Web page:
Oz Noy—Being a 21st Century Musician, Pt. 1: Vintage vs. New Gear

| October 6, 2011

Let me start by saying that not every vintage guitar, amp, or pedal sounds good—just like not every vintage Hendrix, Clapton, Beck, Page, or Blackmore recording sounds good. A lot of old gear sounds like crap, and so do some old recordings.
In the old days, and really up to the late '90s, you were still able to get a lot of vintage gear for the right price—but these days all those things are collectors items for rich people, which is an absolute drag! Guitars, amps, and pedals are meant to be played, and played a lot. That’s how they get their voodoo. That’s how they get there sound. Not by sitting in some rich guy's closet.

Today, you have to pay thousands and thousands of dollars for something that at one time was bought for a few hundred dollars, and is still really only worth that. But $25,000 to $300,000 or even more for a guitar? Sorry, but it is a freakin piece of wood with some electronics on it and really not such a big deal—unless its a real piece of art, and then I’ll understand.
It is true that there is a strong voodoo to some of these old instruments and some of them sound amazing—but is it worth the money? How much does it really matter in real life situations? An old Strat for $75,000; a '59 Les Paul for $200,000; an old Tube Screamer for $1,000—absolutely not! Maybe for collectors, but not for a real working musician that wants to go out and use the gear at gigs. Can you imagine taking a $75,000 guitar to a bar gig that pays $50, or sending it on a plane? I wouldn’t do it. Actually, I wouldn’t take anything out of my house that’s worth that much.

So what do we do given this ridicules reality?
There are a lot of options out there for new guitars, amps, and pedals that are supposed to have the vintage vibe, but to be totally honest most of that stuff is just okay. There are a few things that are really good and very close to the old gear, and with a little luck you can find those. They probably won't be as good as the old stuff, but they will be close enough, and as a player you can close that gap by the way you play if you know how to get your tone.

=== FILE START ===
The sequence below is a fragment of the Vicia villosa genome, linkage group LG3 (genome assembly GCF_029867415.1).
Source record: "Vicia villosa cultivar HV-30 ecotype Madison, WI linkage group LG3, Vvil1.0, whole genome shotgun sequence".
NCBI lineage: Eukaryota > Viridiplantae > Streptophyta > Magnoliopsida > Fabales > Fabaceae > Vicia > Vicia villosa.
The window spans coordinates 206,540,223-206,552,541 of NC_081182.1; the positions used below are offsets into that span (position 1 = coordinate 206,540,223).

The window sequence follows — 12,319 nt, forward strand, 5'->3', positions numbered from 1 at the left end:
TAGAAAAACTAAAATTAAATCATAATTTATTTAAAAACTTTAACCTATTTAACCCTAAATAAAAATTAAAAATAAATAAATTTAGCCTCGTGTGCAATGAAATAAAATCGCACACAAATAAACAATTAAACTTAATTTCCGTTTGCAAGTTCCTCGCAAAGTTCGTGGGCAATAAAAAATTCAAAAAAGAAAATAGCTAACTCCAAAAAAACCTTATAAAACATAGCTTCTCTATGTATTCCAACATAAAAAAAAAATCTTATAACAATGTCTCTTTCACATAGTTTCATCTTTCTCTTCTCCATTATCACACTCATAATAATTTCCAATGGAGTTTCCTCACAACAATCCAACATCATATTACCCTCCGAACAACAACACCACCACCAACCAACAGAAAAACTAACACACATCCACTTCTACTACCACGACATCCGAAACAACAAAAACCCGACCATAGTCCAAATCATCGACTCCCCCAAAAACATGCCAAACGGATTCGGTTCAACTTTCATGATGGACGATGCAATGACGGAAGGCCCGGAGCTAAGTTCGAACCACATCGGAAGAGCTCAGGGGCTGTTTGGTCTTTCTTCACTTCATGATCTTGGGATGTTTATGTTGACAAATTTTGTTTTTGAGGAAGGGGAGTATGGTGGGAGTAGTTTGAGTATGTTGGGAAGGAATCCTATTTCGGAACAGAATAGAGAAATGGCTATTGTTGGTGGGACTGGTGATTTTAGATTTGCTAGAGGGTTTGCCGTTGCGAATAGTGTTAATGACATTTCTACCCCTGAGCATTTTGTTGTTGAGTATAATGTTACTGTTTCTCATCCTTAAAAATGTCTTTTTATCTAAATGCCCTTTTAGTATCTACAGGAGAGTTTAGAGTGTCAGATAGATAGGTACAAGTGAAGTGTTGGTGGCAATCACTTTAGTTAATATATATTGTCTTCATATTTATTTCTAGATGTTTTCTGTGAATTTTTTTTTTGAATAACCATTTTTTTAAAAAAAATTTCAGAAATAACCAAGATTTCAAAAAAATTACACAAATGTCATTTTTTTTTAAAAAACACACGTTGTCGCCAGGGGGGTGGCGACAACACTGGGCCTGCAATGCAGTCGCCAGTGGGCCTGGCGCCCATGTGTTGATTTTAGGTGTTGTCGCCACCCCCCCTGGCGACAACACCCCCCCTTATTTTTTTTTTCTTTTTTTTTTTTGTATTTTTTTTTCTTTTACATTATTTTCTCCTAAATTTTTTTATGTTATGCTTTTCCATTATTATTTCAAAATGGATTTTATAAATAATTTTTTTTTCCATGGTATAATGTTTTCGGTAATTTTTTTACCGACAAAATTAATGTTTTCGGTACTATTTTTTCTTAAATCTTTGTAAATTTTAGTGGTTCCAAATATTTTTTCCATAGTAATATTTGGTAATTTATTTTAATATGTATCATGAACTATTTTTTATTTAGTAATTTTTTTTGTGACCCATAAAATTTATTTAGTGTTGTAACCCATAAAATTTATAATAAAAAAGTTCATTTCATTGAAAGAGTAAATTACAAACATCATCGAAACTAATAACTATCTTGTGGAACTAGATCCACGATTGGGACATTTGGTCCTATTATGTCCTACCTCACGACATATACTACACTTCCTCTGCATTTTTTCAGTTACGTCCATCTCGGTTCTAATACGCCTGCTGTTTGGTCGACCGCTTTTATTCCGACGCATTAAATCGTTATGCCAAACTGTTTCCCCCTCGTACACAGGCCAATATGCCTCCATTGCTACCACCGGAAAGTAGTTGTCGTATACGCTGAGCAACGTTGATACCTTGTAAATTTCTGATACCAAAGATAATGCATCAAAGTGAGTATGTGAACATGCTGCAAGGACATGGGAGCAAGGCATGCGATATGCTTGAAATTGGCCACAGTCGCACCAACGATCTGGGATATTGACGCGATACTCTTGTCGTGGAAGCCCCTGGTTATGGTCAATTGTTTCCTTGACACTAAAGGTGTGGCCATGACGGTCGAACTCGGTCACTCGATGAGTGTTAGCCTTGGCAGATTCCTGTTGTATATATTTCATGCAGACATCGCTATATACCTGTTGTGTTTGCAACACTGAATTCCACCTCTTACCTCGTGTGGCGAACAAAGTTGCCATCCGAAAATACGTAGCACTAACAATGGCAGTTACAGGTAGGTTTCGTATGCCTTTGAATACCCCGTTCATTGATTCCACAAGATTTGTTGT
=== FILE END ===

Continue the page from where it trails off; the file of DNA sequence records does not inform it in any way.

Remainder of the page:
If I compare one of my '68 Fender Relic Custom Shop Strats or my Tom Murphy Custom Shop '60 Les Paul to really good old ones, most chances are my new guitars are not going to sound as good—but they still sound fantastic and in time they will get their mojo if played  enough.

Does it really matter if you play old or new gear in real life?
I recently went to B.B. King's club in NYC to see my friend Eric Johnson play, and he asked me to sit in. I had nothing with me—not even a pick—so I played a song using his '57 Strat plugged into his old Marshalls. You play one note on that thing and it sounds exactly like EJ—a bit freaky—but once I played it a while I ended up sounding the way I usually sound anyway.
By the same token, Eric came to NYC a while back and sat in with my band. He plugged into my Fender Bandmaster (with no reverb), my Boss delay, his re-issue guitar and his re-issue EJ Fuzz Face—and guess what?The first note he played sounded exactly like him! No big Marshalls or stereo Twins. No old guitar or Echoplex. Just him into my amps
At the end of the day, the sound is in your head first, then it goes to your hands, and then it goes to the guitar and amp. You can have ten guys playing the same rig and they will all sound different.

And I may struggle a bit less using an older guitar or amp because they are already broken in, and have to work harder with a new guitar—but I’ll still sound pretty much the same.
So, if you have the money to spend on vintage gear, then go ahead and spend it. You’ll defiantly enjoy it if you are lucky enough to get the good stuff. But if you don’t have the money, then just save yourself the frustration. Go get something new, and if you know what you are doing you’ll sound great! —Oz Noy

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